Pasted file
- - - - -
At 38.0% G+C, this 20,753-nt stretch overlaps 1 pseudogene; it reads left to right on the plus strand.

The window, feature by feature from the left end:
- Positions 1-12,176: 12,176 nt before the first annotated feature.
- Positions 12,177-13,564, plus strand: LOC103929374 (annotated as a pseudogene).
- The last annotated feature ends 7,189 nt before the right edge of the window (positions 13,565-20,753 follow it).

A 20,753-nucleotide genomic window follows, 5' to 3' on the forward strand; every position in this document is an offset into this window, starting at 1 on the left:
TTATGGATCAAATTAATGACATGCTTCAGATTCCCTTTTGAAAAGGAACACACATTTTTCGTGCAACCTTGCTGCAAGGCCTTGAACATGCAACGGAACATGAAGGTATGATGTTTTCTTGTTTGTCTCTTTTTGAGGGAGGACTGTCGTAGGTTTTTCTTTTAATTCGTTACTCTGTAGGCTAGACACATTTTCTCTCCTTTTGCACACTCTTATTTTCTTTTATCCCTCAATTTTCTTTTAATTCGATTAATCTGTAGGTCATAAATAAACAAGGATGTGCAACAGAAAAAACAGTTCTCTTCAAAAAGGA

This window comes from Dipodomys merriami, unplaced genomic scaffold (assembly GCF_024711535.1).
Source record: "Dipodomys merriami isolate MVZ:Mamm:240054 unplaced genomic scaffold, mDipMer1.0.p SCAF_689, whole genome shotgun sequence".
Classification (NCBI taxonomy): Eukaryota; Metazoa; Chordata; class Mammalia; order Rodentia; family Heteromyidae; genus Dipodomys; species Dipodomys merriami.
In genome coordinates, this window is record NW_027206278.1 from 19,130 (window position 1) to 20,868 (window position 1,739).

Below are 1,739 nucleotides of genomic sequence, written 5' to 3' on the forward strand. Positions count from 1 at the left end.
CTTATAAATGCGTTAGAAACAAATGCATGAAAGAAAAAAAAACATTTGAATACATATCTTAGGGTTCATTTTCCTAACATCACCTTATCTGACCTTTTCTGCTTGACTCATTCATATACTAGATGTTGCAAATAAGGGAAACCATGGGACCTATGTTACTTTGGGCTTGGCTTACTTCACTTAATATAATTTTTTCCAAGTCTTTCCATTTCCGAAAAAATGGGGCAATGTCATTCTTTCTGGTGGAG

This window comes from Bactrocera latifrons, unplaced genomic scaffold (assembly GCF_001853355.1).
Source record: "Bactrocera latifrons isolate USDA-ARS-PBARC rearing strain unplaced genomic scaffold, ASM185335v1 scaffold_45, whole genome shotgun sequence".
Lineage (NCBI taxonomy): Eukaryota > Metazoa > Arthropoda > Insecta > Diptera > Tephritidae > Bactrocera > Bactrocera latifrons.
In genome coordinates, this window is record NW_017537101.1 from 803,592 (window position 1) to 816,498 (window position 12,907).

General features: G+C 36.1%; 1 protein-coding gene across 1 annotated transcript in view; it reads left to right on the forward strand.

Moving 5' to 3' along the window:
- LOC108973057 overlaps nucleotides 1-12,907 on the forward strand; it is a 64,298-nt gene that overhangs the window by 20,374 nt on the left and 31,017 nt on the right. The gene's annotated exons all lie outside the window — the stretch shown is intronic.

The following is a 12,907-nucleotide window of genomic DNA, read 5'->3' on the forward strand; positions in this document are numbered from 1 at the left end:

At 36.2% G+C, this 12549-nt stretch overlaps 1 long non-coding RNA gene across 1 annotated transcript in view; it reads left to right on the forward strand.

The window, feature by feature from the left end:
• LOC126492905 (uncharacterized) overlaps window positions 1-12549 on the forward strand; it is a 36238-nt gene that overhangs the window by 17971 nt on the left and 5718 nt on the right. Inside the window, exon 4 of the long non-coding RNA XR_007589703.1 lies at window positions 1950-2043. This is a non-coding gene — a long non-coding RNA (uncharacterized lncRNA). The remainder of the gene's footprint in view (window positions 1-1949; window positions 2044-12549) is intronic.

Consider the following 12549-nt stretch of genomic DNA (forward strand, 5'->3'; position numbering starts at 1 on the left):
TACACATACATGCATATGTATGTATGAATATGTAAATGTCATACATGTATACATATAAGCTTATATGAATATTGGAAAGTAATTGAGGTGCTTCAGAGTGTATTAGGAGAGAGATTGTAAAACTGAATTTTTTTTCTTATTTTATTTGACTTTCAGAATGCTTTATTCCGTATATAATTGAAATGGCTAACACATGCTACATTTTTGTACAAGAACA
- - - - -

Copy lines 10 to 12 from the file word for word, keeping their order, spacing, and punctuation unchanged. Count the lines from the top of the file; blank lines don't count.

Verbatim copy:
Classification (NCBI taxonomy): Eukaryota; Metazoa; Chordata; class Mammalia; order Rodentia; family Heteromyidae; genus Dipodomys; species Dipodomys merriami.
In genome coordinates, this window is record NW_027206278.1 from 19,130 (window position 1) to 20,868 (window position 1,739).

Below are 1,739 nucleotides of genomic sequence, written 5' to 3' on the forward strand. Positions count from 1 at the left end.